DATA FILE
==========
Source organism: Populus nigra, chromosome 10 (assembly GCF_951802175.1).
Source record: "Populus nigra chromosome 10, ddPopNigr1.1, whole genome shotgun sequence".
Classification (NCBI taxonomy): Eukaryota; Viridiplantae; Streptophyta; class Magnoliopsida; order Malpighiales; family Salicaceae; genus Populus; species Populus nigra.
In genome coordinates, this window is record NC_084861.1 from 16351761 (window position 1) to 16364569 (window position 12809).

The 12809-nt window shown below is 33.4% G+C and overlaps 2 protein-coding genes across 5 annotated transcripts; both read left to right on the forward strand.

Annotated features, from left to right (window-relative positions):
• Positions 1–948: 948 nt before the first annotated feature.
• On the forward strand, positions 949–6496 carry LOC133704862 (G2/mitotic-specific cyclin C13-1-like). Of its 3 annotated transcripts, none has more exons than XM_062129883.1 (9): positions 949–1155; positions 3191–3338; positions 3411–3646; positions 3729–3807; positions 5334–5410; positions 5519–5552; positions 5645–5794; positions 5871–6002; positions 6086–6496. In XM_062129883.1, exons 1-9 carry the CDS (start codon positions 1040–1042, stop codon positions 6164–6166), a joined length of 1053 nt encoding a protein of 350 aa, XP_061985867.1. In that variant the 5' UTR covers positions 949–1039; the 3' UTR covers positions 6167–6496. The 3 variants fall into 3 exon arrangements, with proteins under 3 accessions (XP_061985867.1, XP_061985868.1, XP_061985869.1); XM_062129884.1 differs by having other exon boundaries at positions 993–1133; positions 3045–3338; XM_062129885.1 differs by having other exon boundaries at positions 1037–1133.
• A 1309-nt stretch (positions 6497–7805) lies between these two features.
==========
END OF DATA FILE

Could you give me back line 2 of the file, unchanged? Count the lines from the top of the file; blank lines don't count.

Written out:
Source record: "Populus nigra chromosome 10, ddPopNigr1.1, whole genome shotgun sequence".